A distraught Gugulethu mother, Babalwa Tafeni, says her one-year-old son, Siyanda, is in dire need of a liver transplant, but what troubles her most is that even if he gets one, he may not survive long.
Ms Tafeni, who resides in a one-roomed shack in Europe informal settlement, in Gugulethu, said doctors at Red Cross War Memorial Children’s Hospital warned that even if he got a donor quick enough, their living conditions could compromise his health. They are in desperate in need of a decent house with clean running water and an inside toilet.
The 32-year-old mother of three, who gave birth to her child in the Eastern Cape, in August 2015, told Vukani that while she was seven months pregnant doctors picked up some complications and informed her that her baby was not growing. She was immediately transferred to the maternity ward where she delivered the baby. Although Siyanda was born two months prematurely , she said she was discharged immediately after giving birth.
A day later, she said the child got sick, forcing her to return to the hospital.
“His eyes and tongue were yellow and he was sweating excessively, with the sweat turning his clothes yellow,” she said.
Ms Tafeni said the doctors told her that there were problems with his bile duct and they would need to perform surgery.
Anxious about the outcome of the surgery, she said the doctors told her that it had been a success. After the surgery, her baby’s stomach was swollen but doctors told her it would return to normal. But the swelling did not go down and that was when she decided to move the baby to Cape Town to get better treatment.
Ms Tafeni said she was puzzled when doctors at Red Cross War Memorial Children’s Hospital told her that the initial surgery had been incorrect. She said doctors advised her that Siyanda needed a “lifesaving operation” otherwise he would not survive beyond five years old.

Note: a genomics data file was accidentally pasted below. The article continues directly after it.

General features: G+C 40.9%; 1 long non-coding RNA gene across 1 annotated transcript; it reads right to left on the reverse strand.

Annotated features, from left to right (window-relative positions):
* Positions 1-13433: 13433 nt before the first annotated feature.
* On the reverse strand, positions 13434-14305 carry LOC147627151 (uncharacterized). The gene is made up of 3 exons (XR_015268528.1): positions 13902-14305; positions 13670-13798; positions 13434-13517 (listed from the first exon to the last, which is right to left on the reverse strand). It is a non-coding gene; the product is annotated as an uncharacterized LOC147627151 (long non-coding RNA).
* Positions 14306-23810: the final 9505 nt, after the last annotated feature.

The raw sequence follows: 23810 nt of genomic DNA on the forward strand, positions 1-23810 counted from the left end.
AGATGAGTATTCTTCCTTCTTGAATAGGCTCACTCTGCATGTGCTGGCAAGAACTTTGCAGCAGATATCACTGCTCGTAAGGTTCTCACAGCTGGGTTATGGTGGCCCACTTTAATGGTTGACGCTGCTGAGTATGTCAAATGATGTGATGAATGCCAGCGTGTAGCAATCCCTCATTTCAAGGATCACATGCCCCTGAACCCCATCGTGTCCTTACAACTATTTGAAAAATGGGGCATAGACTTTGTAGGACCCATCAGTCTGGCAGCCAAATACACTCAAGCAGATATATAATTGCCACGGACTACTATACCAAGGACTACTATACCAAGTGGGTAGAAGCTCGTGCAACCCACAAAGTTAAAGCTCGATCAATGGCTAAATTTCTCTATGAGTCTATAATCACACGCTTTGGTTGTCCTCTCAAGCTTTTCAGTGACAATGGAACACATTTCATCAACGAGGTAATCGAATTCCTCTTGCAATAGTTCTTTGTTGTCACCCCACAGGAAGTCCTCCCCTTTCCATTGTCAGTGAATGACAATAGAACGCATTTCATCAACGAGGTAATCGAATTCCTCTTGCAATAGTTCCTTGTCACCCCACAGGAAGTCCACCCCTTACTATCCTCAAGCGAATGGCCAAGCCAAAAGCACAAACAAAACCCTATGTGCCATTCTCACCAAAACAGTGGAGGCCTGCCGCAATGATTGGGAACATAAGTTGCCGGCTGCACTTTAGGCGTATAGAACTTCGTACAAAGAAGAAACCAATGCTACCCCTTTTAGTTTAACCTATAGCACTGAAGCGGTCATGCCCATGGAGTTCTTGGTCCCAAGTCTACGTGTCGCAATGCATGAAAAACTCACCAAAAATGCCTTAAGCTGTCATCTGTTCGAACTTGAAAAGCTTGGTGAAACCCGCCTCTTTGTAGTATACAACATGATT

She said doctors at the hospital had also written her a letter to submit to the provincial Department of Human Settlements, detailing her baby’s condition. Because of his disease, the letter stated that the toddler needed to stay in a decent house to avoid picking up infections.
Ms Tafeni had planned to submit the letter to the department once she had transport money. The family’s shack has no proper ventilation and inside there is no space for the child to play. They also share communal toilets with other residents.
Ms Tafeni said her husband is unemployed and their only source of income is the children’s social grants. She said what bothers her the most is the thought that her baby might not live long and that has made her spend most of her time playing with him. She also does not know how to explain to her other children that Siyanda may not reach adulthood.
“I appeal to anyone who might assist me with a house to do so while my child is still waiting for the liver transplant because if I had the means, I would buy the house myself,” she said.
Ntomboxolo Makoba Somdaka, spokesperson for Bonginkosi Madikizela, MEC for Human Settlements, said they have not heard about the matter, but she advised the family to ensure that they are registered for a housing subsidy and if not then they should do so, and on that housing form they should clearly state their plight. She then encouraged the family to submit the letter which they received from the doctors to the offices of the department for their perusal.
“I would also advise the family to engage with the ward councillor and City of Cape Town and inform them about this matter so that they can inform us on their behalf,” she said.